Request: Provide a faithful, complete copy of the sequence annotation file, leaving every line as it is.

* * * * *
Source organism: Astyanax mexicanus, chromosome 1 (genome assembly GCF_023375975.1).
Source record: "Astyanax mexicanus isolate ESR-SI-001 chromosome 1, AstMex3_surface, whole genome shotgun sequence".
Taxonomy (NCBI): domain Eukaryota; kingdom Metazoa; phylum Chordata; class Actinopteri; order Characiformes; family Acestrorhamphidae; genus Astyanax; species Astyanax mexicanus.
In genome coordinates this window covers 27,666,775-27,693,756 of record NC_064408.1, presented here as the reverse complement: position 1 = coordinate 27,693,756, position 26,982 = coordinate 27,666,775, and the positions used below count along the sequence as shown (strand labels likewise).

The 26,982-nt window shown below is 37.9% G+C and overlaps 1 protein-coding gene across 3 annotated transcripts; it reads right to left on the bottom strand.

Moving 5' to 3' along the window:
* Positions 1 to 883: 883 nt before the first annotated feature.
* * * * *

Source organism: Astyanax mexicanus, chromosome 1 (genome assembly GCF_023375975.1).
Source record: "Astyanax mexicanus isolate ESR-SI-001 chromosome 1, AstMex3_surface, whole genome shotgun sequence".
Taxonomy (NCBI): domain Eukaryota; kingdom Metazoa; phylum Chordata; class Actinopteri; order Characiformes; family Acestrorhamphidae; genus Astyanax; species Astyanax mexicanus.
In genome coordinates this window covers 27,666,775-27,693,756 of record NC_064408.1, presented here as the reverse complement: position 1 = coordinate 27,693,756, position 26,982 = coordinate 27,666,775, and the positions used below count along the sequence as shown (strand labels likewise).

The 26,982-nt window shown below is 37.9% G+C and overlaps 1 protein-coding gene across 3 annotated transcripts; it reads right to left on the bottom strand.

Moving 5' to 3' along the window:
* Positions 1 to 883: 883 nt before the first annotated feature.